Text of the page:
Everyone Needs A Little More Radiologist In Them: Part VI
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So here are more of the concepts I have gleaned from being a radiologist/physician and how I apply them in my everyday/financial world
Radiology Concept #21:
Need multiple views
One of the earliest things I have learned in my training as a radiologist is the need to look at the anatomy in question from different views.
In terms of reading an x-ray it is important to get at least two (and preferably 3 or more) views including one view from the front (AP (anterior posterior) or PA (posterior anterior) and from the side (lateral view).
Even in the more advanced imaging modalities such as CT or MRI, images are provided in 3 planes (axial, coronal, and sagittal).
The rationale behind requiring multiple views is that pathology can sometimes be hidden/obscured if just relying on a single plane for analysis.
There are many times I am looking at an x-ray from the traditional frontal view and it appears perfectly normal.
When I then analyze the orthogonal planes all of a sudden a fracture becomes quite obvious.
Even retrospectively going back to the original “normal” frontal view I can not discern the pathology.
Similarly, in CT where the workhorse view for analysis is the axial images, there have been instances where I could only truly discern the lesion using the supplemental views (typically coronal view).
Viewing a potential investment from various angles or even a different set of unbiased eyes is an important component of due diligence.
The individuals offering the investment can often present a biased take on the opportunity as they are incentivized to get your investment dollars.
By only analyzing a potential investment using resources that they provide is akin to limiting yourself to one viewpoint only.
You may be lucky and that one viewpoint may be all you need to come to the correct conclusion.
However I personally am not a betting man and would not risk my hard earned money both medicolegally or investment-wise on a single view in the off chance that there truly was pathology that would have been seen with that second view.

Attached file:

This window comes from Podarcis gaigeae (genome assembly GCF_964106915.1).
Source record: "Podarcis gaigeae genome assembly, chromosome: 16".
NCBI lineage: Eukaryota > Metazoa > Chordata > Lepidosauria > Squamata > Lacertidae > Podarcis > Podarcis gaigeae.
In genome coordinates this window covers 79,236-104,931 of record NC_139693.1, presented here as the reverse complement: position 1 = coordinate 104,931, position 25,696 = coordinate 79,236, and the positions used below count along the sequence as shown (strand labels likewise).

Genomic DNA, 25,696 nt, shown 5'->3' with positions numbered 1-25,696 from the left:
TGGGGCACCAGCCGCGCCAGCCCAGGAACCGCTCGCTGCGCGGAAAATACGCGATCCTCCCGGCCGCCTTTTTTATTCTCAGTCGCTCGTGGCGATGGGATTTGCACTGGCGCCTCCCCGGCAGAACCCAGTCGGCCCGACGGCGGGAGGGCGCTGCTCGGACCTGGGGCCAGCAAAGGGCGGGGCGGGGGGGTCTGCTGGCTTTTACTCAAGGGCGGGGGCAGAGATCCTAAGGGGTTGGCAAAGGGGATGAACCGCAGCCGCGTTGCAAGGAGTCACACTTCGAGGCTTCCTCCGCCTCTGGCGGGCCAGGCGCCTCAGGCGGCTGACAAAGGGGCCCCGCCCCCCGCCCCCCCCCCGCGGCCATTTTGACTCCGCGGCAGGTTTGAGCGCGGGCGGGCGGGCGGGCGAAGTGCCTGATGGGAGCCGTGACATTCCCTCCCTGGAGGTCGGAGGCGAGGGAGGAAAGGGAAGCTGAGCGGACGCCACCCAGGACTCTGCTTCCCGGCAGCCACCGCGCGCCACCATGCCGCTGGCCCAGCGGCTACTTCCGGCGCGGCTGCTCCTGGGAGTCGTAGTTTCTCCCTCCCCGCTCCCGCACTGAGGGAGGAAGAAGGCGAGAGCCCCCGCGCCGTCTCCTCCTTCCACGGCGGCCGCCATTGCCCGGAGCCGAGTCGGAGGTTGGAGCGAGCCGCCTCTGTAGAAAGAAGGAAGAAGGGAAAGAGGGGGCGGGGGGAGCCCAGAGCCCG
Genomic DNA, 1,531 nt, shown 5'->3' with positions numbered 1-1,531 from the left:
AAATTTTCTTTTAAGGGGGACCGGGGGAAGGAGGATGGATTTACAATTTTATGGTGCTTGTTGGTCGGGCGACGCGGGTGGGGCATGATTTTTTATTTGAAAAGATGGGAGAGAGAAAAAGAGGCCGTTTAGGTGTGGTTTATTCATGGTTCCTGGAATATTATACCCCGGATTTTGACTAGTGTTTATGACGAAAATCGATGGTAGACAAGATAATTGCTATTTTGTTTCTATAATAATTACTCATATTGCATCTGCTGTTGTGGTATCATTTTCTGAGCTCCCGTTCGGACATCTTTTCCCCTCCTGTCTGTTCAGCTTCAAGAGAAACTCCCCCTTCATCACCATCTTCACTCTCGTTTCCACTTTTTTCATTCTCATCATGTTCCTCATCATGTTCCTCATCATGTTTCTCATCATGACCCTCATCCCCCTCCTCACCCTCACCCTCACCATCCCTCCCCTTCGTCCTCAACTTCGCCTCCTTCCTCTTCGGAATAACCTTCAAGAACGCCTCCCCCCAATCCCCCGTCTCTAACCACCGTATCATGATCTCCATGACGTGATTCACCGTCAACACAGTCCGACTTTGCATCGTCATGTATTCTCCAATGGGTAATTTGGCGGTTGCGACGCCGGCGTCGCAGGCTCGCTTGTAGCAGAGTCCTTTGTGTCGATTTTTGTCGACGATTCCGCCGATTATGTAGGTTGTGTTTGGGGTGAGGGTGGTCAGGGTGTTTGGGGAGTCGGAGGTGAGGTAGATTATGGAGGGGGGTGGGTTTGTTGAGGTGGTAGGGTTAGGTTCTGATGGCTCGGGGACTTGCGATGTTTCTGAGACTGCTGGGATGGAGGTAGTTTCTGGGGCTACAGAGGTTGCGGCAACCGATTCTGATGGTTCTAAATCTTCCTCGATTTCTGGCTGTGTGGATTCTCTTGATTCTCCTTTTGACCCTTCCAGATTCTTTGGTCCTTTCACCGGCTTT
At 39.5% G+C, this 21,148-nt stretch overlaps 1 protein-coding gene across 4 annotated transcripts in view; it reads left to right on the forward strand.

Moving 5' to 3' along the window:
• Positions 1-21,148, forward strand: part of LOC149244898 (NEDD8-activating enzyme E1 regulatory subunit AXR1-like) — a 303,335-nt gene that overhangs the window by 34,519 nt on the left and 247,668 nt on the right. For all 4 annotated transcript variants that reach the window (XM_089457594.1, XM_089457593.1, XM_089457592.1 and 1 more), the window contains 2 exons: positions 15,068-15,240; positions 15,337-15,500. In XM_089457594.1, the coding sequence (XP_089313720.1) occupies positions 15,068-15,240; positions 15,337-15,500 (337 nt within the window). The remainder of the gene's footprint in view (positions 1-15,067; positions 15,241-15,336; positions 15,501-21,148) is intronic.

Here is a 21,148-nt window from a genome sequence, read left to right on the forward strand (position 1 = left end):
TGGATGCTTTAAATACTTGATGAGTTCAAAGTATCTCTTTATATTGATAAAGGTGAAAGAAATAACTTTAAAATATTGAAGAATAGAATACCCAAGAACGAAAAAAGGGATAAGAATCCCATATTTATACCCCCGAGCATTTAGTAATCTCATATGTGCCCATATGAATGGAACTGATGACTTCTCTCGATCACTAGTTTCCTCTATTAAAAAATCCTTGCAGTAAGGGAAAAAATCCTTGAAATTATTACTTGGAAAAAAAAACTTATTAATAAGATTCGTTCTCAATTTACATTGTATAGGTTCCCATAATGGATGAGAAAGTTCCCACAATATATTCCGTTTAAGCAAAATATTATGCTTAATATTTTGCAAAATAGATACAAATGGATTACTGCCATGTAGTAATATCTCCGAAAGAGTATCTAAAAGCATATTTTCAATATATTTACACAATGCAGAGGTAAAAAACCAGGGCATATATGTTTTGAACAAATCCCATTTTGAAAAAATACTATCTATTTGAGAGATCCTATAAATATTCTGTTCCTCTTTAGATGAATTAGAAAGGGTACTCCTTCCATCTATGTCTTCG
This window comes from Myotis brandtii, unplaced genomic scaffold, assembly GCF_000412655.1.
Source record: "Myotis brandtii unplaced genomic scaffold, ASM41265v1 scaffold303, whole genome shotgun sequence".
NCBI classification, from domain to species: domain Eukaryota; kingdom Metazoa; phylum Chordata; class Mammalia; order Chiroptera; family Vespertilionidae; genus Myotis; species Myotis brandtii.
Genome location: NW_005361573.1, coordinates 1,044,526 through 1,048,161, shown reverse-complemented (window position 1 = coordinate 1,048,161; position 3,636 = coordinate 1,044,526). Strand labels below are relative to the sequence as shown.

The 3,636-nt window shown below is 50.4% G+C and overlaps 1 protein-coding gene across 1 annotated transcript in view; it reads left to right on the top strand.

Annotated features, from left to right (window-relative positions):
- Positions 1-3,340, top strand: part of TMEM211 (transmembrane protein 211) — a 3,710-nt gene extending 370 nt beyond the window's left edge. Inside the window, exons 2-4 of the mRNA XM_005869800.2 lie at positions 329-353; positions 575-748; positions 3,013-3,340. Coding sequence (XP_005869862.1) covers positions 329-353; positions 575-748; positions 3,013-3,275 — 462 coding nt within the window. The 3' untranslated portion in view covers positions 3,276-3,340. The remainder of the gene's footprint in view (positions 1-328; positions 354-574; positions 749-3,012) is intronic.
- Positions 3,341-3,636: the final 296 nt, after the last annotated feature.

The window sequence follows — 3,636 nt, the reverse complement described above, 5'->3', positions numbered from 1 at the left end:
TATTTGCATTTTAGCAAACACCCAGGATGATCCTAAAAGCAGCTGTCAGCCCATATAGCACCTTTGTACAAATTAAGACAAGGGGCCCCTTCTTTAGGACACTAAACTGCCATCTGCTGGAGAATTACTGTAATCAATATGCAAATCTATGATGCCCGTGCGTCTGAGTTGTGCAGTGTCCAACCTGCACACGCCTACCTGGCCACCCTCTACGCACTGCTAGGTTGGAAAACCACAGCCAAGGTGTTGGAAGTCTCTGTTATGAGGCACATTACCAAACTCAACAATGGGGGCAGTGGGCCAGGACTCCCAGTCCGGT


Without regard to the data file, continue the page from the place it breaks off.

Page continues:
Radiology Concept #22
Don’t be influenced by clinical request
When I receive a study to interpret, there is a section that indicates what the clinician is essentially looking for (or gives me a good idea what they are looking for).
It is important not to be swayed by this information but instead try to look at the study objectively.
I often like to look at the study first and come to a conclusion and only then look at the clinical history to address the specific request.
In finance it is very easy to be swayed by friends and colleagues as they tell you about the “hot” investment they just got in on.
Your initial instinct is to dive right in headfirst and ask questions later because you do not want to “miss out.”
Although they are trying to help you it may not be in your best financial interest to follow the suggestion.
Not only is it important to properly vet the investment opportunity, it is extremely important to analyze the differences in financial situations between you and your colleagues as their risk tolerance profile is likely different from yours.
A friend who is a multimillionaire may be okay with investing in a high risk high reward opportunity as they can tolerate a complete loss.
A total loss for you in a particular investment may carry much greater weight and thus you should analyze each and every opportunity with your personal risk profile in mind.
Radiology Concept #23:
Never compromise your principles for money.
As I have previously mentioned, the way I get compensated is what people call an “Eat what you kill” system.
The more studies I read, or the more expensive the imaging modality is, the higher I get compensated financially.
If I was purely in it for the money, there are many circumstances that occur during my everyday workflow that could allow me to pad my wallet.
Many a time an ordering provider will consider a more expensive imaging study but when they discuss the case with me I convince them that a less expensive test would either provide the same or even better result (sometimes it may even be a complete financial loss to me doing so as it may involve a modality that I am not assigned to for that day)
I therefore like to think I am a radiology fiduciary, truly putting the best interest of the patient/clinician over my own monetary interest.